Fractals also illustrate the concept of infinity within finite boundaries. They represent the infinite possibilities or the endless depth of certain phenomena, such as the human psyche or the universe.

Fractals also allude to the interconnectedness of parts to the whole. They represent how individual experiences or events can be a part of a larger, interconnected reality.

Fractals are found in many natural forms that demonstrate resilience and adaptability, such as the branching of trees or blood vessels. This can symbolize the ability to adapt and persist through adversity.

The play’s reference to fractals also symbolizes the endless complexity of human emotions and experiences. Just as fractals have infinite layers of detail, human suffering can have intricate dimensions that are not immediately apparent.

In addition, fractals represent the patterns that emerge in the midst of chaos. In the context of a play, this shows how patterns of behavior, societal structures or even genetic predispositions contribute to repeated cycles of suffering and tragedy.

The infinite nature of fractals also symbolizes the layered nature of pain and healing. Each layer of suffering reveals new depths of pain, and, conversely, new opportunities for understanding and healing. For beneath the surface of visible suffering, there are deeper, often hidden, layers of pain and resilience. 

Perhaps most importantly, fractals illustrate the interconnectedness of individual and collective suffering. The suffering of one character is intertwined with the fates of others, reflecting the fractal nature of their experiences. Personal tragedies might mirror broader societal issues, suggesting that individual experiences of pain are part of a larger human condition.  

But fractals can also symbolize hope and resilience. Despite the complexity and seeming chaos, there is an underlying order and beauty. This could imply that there is meaning and potential for growth even in the midst of suffering.

By drawing on the rich symbolism of fractals, the play offers profound insights into the nature of suffering and the ways individuals and communities adapt and cope and endure despite the pain they experience.  

It will come as no surprise to learn that Mary Jane’s playwright, Amy Herzog, who won the 2012 Obie Award for best new American play, has herself lived through tragedy. Her daughter Frances was born with nemaline myopathy, a rare muscular disorder, and died at age of 11.

Let me conclude with two points that I think deserve some discussion. First, much of Western culture’s philosophical and theological discussion of tragedy does reflect what I’d call a masculinist bias.

Consider the dominant perspectives, beginning with the Epicurean paradox. The ancient Greek philosopher Epicurus famously formulated the problem of evil: If God is willing to prevent evil but not able, He is not omnipotent; if He is able but not willing, He is malevolent; if He is both able and willing, whence then is evil? This paradox challenges the coexistence of a benevolent, all-powerful deity with the presence and prevalence of suffering.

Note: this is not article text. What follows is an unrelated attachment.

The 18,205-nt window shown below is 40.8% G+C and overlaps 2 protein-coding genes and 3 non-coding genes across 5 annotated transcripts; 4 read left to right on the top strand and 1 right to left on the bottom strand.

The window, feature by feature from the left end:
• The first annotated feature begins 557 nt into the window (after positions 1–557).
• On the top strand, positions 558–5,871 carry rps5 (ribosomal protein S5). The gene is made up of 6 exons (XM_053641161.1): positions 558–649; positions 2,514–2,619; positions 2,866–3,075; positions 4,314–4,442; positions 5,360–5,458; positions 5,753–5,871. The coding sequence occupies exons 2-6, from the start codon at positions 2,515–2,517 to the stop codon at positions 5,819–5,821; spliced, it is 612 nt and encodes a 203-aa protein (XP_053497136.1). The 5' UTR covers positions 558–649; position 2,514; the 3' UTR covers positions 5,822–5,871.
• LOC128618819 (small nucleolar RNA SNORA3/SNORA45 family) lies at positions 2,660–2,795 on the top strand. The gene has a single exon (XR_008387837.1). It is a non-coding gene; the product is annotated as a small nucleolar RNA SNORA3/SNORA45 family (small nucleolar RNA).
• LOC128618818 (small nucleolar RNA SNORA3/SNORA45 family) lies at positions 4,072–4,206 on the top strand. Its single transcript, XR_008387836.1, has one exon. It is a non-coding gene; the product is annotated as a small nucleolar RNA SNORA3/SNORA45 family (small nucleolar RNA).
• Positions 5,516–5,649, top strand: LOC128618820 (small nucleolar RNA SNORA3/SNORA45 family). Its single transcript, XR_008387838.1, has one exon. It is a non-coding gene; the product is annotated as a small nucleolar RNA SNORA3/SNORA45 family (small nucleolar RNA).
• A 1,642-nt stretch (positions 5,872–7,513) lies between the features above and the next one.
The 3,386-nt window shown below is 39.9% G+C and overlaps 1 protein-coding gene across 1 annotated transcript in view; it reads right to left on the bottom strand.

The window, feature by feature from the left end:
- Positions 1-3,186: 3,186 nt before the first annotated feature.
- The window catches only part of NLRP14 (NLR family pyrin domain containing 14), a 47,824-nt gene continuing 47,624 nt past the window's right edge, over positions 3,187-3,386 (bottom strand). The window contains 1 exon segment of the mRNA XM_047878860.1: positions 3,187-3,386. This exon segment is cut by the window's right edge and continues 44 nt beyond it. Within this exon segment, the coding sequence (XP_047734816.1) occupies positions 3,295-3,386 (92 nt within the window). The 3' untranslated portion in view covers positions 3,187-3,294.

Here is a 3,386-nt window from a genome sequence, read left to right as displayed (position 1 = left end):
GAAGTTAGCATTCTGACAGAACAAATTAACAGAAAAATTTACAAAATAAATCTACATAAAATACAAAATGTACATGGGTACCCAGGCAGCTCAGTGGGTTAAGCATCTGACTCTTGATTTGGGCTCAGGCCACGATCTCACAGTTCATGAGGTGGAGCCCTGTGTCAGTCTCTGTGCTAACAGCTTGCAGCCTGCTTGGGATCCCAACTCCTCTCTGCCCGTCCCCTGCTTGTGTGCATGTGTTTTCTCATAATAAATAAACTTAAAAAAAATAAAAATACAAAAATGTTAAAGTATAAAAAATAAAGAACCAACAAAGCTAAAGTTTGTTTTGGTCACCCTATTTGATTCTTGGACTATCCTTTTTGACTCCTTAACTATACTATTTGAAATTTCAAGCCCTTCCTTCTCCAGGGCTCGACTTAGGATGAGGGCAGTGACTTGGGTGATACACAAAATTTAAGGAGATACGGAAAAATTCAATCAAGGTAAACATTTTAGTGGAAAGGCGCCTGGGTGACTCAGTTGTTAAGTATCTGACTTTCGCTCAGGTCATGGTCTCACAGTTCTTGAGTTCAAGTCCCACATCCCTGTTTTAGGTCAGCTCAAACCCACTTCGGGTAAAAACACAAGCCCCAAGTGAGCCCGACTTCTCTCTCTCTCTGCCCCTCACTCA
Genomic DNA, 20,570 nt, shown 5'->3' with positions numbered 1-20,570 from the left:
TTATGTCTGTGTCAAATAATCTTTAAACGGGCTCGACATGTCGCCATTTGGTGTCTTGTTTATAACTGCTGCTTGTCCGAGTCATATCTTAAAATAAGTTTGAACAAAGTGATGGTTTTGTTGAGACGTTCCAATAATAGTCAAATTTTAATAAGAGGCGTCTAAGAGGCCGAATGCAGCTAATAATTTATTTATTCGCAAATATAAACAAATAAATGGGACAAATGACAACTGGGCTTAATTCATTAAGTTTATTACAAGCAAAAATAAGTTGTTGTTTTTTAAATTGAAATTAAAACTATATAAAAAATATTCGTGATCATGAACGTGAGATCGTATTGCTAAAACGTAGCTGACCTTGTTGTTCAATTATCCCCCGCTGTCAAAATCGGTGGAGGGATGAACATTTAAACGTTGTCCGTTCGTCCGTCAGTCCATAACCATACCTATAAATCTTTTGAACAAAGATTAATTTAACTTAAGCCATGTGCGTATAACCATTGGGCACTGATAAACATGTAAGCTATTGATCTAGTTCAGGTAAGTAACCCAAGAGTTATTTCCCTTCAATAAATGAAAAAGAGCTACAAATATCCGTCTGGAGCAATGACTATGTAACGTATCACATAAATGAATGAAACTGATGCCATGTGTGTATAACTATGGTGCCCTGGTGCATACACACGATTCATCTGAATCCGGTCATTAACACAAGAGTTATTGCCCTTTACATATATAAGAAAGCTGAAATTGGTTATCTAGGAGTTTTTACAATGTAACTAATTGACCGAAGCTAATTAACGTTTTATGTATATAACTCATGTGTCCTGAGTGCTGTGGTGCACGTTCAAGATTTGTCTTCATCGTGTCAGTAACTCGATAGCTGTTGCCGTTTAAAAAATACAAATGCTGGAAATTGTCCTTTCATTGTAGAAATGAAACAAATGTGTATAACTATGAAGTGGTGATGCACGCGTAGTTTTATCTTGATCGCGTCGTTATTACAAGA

The Biblical Book of Job addresses undeserved suffering. Job, a righteous man, endures profound suffering without clear reason. The narrative concludes with God affirming divine wisdom and the inscrutability of His plans. This perspective emphasizes faith and trust in God’s greater wisdom, even when suffering seems inexplicable.

Augustine, in turn, attributed suffering to the Fall of Man. Humanity’s original sin brought corruption and suffering into the world, including the birth of children with disabilities. But suffering, according to Augustine could ultimately be redemptive, resulting from an openness to God’s grace.

Then, there’s Gottfried Wilhelm Leibniz, who argued that our world, despite its suffering and evil, is the best of all possible worlds that God could have created. Every event, including the birth of a child with disabilities, fits into a greater, ultimately good divine plan. This view seems to justify suffering without providing comfort to those who experience it.

The British philosopher of religion and theologian John Hick proposed that suffering and evil serve as challenges that contribute to soul-making, the development of moral and spiritual virtues. A child born with disabilities might, in turn, prompt profound love, empathy and growth in those around them.

Process theologians such as Alfred North Whitehead and Charles Hartshorne view God not as omnipotent in the classical sense but as a dynamic being who works with creation toward goodness. Disabilities and suffering are seen as part of the evolving process of creation. This approach emphasizes God's empathy and involvement in the suffering of the world, offering comfort through divine solidarity rather than omnipotent intervention.

Then, there’s Rabbi Harold Kushner, whose best-seller When Bad Things Happen to Good People suggests that God does not cause suffering but offers comfort and strength to endure it. He emphasizes a God who cares and supports rather than who controls every aspect of life. Kushner also highlights the role of human agency in alleviating suffering and improving conditions for those with disabilities.